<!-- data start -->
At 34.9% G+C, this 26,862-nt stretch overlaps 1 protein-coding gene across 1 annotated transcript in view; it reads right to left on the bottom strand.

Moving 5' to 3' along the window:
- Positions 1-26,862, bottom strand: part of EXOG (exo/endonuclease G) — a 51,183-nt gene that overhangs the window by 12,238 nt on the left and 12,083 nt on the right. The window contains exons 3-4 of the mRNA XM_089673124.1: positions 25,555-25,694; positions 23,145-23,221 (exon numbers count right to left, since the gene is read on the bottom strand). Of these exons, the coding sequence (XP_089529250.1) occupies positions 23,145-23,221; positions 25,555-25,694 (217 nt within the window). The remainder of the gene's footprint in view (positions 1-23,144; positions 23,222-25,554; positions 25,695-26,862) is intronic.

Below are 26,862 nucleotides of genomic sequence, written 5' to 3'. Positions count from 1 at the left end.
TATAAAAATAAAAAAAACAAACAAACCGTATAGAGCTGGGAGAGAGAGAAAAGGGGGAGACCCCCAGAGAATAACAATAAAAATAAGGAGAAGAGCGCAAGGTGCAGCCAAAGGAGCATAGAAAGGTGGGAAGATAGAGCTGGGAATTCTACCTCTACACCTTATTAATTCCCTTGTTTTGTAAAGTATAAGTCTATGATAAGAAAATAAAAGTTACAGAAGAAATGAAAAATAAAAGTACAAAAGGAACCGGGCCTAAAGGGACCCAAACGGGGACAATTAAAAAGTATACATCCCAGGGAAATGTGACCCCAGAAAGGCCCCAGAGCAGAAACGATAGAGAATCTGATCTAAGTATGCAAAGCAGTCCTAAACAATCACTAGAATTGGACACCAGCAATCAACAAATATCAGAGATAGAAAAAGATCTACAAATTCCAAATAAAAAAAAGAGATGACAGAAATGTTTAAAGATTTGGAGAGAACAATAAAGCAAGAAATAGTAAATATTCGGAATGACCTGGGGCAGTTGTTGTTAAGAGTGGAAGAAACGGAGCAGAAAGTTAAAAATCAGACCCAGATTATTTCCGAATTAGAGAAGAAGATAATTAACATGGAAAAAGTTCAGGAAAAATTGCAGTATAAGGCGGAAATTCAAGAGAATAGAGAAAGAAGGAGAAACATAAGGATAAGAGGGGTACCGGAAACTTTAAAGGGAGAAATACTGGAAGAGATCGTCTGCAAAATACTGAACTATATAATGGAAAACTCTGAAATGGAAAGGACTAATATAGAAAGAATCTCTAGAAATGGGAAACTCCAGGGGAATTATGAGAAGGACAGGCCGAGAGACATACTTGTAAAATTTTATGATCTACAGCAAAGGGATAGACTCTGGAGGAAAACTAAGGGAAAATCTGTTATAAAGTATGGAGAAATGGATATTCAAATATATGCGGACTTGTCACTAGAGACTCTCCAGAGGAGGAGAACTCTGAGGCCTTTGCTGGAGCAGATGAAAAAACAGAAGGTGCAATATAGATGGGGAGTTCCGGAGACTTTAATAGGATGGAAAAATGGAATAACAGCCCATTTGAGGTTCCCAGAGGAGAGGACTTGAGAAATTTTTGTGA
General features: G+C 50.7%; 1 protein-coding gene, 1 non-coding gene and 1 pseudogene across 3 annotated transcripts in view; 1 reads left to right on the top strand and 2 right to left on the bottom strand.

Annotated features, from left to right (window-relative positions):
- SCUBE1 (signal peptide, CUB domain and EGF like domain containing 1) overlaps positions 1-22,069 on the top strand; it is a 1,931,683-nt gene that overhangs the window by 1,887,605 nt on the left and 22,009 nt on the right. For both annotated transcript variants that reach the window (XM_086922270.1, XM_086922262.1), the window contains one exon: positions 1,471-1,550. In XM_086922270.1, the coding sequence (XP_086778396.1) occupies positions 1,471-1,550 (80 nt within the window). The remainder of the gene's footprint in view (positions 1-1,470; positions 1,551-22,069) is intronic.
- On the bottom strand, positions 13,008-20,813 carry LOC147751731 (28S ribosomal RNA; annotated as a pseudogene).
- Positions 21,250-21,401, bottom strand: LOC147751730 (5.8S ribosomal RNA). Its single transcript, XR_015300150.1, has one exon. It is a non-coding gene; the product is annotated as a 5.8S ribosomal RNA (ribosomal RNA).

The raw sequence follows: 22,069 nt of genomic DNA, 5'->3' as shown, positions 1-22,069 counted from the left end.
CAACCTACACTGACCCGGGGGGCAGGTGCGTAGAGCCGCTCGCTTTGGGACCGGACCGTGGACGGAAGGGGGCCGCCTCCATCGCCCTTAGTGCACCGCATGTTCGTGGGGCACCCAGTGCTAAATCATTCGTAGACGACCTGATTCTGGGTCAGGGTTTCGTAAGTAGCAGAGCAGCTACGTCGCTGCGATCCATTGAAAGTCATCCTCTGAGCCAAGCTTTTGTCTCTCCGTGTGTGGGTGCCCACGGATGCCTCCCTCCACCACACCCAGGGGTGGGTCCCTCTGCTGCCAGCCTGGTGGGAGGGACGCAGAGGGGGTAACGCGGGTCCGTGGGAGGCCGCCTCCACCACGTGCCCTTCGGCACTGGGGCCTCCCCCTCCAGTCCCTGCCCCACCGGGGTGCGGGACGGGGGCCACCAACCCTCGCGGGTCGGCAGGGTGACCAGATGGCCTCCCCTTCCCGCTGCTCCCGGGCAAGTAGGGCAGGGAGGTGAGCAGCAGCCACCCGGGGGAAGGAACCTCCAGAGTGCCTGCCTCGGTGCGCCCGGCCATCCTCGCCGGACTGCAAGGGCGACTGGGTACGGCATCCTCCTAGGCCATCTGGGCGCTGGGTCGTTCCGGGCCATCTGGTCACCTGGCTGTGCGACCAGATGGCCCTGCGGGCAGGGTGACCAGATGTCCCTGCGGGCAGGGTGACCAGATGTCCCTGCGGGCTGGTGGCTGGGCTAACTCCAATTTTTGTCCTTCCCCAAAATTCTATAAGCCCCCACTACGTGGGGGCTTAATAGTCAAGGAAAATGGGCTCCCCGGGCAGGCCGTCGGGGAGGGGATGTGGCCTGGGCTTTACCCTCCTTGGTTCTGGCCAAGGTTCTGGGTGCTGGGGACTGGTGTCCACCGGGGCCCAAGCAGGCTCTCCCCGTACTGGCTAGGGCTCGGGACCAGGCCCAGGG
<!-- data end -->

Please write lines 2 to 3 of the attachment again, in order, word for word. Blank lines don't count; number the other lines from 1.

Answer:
Moving 5' to 3' along the window:
- Positions 1-26,862, bottom strand: part of EXOG (exo/endonuclease G) — a 51,183-nt gene that overhangs the window by 12,238 nt on the left and 12,083 nt on the right. The window contains exons 3-4 of the mRNA XM_089673124.1: positions 25,555-25,694; positions 23,145-23,221 (exon numbers count right to left, since the gene is read on the bottom strand). Of these exons, the coding sequence (XP_089529250.1) occupies positions 23,145-23,221; positions 25,555-25,694 (217 nt within the window). The remainder of the gene's footprint in view (positions 1-23,144; positions 23,222-25,554; positions 25,695-26,862) is intronic.